Faith and Morality in ‘Viy’

Manor Vellum
6 min readFeb 10


By Luke Beale

Art: Sanrigan

The morality in folklore and fairy tales has always been complex. Fairy tales have a reputation for being highly moral, and it’s true, they often imbue very clear messages. “The Frog Prince…”: beauty is more than skin deep. “The Three Little Pigs”: build solid foundations. “Little Red Riding Hood”: get your eyes tested. “Rumpelstiltskin”: always tell the truth. However, the stories do not always end well, and the characters’ motivations are often murky.

Viy (1967) is a Soviet film based on a short story by Nikolai Gogol, first published in 1835. Gogol was a Russian novelist of Ukrainian origin, known for his grotesque short stories. He used macabre figures in his work as a way of satirizing the human condition, perhaps none more so than in Viy. The story draws from Ukrainian folklore, complete with a witch, goblins, and a slippery moral center. Gogol introduces ‘The Viy,’ the king of the gnomes, as a folkloric character from his own childhood. However, it is unclear whether Viy does emerge from previous Ukrainian folklore, or whether he was actually the product of Gogol’s mind.

The 1967 film is notable for being arguably the first Soviet horror film and follows the plot of the short story very closely. Three students on summer break from their monastery seek shelter with an old woman after losing their way. She attempts to seduce the student Khoma, riding him like a horse and eventually soaring into the air with him. After flying around for a while Khoma escapes by beating her with a stick, assuming that she’s either a witch or he’s had a very vivid nightmare. She turns into a younger woman, seemingly unconscious or dead, and he flees. The next day, Khoma hears of the death of a local Cossack chief’s daughter, and that her last request was for Khoma to pray over her corpse for three consecutive nights. A bunch of superbly mustached henchmen ensures that the reluctant Khoma is taken to the chief’s village. Once there he agrees to the daughter’s dying wish, but on seeing her body realizes that she was the witch he had beaten to death. Each night the witch rises from her coffin to torment the young priest, who only has his faith and a chalk circle to protect himself. While she has much in common with witch stereotypes, her portrayal is also quite vampiric. Every night is worse than the last for Khoma, culminating in the witch-corpse summoning a gaggle of ‘gnomes’ or ghouls to attack him — including the gnome king himself. The gnomes cannot see Khoma while he’s protected by his chalk circle. Nonetheless, Viy uses his powers of sight to lead the monsters to Khoma, eventually killing him.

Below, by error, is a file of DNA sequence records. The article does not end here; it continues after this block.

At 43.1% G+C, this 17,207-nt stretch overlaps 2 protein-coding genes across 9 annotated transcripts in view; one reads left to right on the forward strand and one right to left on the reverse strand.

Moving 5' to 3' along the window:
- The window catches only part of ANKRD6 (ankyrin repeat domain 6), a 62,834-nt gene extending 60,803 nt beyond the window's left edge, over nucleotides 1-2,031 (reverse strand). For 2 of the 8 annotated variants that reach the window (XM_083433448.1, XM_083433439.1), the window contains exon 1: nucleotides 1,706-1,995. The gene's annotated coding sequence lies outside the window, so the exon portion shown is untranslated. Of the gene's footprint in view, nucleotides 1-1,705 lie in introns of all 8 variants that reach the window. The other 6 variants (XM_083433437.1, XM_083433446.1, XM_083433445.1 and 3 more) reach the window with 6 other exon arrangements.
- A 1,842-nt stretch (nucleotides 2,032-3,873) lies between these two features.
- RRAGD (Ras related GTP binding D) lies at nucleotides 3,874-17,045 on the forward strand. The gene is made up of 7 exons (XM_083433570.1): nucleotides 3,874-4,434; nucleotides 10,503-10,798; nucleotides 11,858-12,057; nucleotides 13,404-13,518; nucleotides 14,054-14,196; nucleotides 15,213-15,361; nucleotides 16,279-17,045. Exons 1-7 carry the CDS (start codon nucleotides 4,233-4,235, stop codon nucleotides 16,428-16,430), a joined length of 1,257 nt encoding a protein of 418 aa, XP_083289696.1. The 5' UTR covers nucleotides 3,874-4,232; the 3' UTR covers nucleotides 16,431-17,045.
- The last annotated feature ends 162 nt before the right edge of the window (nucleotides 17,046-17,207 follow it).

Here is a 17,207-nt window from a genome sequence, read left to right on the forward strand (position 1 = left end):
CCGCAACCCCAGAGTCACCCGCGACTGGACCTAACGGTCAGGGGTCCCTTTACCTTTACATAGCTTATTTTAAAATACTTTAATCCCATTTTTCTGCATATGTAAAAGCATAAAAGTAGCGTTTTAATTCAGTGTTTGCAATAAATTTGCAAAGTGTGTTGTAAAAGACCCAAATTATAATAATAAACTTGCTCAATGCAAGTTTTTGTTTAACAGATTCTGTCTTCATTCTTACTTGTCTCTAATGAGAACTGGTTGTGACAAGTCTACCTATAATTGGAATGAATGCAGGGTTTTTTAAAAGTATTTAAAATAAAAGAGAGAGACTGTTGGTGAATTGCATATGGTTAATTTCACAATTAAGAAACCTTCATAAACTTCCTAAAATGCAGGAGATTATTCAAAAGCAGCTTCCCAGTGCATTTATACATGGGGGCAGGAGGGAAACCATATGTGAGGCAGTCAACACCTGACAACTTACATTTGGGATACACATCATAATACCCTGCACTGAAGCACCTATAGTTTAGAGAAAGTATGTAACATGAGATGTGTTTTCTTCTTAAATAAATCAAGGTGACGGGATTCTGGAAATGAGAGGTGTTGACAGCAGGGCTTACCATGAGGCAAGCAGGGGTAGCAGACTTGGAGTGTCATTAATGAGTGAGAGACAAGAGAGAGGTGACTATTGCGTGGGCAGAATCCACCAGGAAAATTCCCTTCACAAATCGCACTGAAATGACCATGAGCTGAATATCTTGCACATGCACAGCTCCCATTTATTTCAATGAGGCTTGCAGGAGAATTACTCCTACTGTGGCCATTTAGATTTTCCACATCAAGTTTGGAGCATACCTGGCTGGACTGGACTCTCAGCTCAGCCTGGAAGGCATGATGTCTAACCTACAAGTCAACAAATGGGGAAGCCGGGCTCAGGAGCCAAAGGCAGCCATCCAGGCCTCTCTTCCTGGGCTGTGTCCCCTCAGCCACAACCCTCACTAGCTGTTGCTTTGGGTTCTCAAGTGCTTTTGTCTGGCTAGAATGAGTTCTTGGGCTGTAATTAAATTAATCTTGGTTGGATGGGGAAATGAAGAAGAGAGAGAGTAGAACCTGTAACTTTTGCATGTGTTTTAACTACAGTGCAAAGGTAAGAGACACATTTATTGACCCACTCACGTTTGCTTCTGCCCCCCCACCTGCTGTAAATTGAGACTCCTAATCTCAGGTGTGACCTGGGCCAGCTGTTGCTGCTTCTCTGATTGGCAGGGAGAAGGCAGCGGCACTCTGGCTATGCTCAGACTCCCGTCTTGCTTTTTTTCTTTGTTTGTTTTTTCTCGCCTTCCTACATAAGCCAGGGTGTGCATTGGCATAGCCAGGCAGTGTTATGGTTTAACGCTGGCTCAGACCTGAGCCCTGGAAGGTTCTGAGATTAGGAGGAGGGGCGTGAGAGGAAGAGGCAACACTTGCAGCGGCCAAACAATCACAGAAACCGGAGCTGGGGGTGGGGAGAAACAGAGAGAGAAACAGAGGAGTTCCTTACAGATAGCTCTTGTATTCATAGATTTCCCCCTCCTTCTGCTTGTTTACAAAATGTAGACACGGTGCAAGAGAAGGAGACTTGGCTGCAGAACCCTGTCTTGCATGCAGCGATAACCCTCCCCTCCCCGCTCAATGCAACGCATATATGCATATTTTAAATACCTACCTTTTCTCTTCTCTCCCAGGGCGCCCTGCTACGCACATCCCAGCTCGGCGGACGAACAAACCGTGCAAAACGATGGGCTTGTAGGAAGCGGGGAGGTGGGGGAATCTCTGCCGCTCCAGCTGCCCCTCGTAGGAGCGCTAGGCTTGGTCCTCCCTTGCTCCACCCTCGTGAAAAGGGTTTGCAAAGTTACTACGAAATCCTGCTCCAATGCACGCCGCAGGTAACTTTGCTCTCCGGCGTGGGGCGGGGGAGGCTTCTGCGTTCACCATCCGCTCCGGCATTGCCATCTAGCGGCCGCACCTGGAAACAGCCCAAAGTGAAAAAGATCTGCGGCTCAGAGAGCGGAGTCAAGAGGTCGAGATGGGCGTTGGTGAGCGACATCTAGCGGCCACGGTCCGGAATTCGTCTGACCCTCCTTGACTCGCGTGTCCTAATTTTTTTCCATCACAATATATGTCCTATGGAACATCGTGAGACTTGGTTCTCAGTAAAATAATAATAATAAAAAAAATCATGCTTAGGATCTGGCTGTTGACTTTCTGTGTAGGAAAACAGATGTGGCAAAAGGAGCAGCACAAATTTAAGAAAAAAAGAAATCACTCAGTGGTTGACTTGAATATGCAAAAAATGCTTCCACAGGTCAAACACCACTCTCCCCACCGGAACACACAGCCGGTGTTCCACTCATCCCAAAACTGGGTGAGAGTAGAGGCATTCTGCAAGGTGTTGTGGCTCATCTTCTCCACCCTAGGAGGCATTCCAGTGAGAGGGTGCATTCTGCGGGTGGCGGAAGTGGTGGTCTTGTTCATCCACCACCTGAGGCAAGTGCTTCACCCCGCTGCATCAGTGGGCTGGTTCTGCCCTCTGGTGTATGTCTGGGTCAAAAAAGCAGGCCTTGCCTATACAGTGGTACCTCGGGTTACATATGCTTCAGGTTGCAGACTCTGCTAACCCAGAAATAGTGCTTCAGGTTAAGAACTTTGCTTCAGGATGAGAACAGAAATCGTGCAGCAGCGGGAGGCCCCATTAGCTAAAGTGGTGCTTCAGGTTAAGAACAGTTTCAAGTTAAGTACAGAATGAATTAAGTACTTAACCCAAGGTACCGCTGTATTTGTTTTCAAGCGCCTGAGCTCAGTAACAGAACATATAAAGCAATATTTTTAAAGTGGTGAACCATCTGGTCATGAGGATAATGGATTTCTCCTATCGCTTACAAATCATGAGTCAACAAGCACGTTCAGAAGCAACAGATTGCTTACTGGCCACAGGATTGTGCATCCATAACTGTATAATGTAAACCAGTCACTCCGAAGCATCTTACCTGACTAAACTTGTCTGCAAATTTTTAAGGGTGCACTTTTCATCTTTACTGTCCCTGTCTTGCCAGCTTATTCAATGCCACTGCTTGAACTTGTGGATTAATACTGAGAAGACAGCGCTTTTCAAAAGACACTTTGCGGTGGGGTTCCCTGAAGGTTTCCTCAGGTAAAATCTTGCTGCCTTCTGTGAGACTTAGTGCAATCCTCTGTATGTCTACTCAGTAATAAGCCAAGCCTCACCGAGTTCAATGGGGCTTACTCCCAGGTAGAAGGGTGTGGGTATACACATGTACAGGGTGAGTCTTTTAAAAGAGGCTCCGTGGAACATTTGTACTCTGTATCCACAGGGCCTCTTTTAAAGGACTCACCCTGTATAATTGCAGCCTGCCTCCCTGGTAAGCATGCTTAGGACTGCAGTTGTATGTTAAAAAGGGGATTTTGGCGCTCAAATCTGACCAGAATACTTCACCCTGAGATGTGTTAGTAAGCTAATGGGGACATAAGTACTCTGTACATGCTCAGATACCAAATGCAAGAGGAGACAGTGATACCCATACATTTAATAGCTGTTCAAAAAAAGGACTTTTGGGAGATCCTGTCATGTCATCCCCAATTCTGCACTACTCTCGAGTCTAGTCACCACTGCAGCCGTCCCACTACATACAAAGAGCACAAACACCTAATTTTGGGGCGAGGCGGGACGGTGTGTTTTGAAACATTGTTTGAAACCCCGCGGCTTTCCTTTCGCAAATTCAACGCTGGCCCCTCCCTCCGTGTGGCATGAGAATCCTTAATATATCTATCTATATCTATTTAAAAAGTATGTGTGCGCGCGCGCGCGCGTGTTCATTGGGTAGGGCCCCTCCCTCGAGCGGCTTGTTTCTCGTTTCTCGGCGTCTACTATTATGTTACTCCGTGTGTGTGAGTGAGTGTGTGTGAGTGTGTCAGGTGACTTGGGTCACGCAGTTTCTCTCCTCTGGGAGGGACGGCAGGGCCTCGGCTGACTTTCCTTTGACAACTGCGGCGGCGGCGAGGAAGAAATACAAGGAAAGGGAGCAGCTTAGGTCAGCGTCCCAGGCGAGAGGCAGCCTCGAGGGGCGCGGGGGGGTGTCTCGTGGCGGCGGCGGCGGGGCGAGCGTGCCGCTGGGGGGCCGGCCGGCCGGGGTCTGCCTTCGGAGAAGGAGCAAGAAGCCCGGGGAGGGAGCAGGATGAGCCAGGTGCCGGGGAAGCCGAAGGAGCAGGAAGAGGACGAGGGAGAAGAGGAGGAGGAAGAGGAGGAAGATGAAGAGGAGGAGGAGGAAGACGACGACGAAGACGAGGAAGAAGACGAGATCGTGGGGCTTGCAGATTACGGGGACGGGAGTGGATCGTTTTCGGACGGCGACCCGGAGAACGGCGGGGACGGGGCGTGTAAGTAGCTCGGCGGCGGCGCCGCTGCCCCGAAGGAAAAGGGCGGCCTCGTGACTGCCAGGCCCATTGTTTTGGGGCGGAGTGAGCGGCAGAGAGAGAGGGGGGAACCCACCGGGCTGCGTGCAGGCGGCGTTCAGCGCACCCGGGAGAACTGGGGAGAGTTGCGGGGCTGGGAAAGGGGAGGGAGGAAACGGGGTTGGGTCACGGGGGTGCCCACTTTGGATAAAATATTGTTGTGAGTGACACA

The film has many tropes in common with folktales. The ‘old hag’ trope is certainly present here. In her initial appearance, the witch is shown as old, powerful, sexual, and ultimately evil. From Circe in Homer’s Odyssey, perhaps the first witch, to the Russian witch archetype Baba-Yaga and countless witches throughout folklore, women who transgress social norms of masculine power are shown as evil or to be consorting with devilry. Real or symbolic promiscuity is often punished in fairy tales, and in horror films of course. In horror being a virgin often saves characters from grizzly deaths, which is particularly well satirized in films like Scream (1996) and The Cabin in the Woods (2011). In ‘Viy’ it’s strongly implied that Khoma has sex with the witch (remember that she rides him like a horse) and arguably this seals his fate. The classic moral of “do not stray from the path” is also a theme of the film. Although Khoma is a student of religion, he’s shown to be reluctant to perform his duties and more interested in drinking and mischief. Folktales often emphasize the dangers of choosing your own path. The witch archetype is a good example, as through their portrayals we are shown everything a woman is expected to avoid — being old, childless, independent, and horny.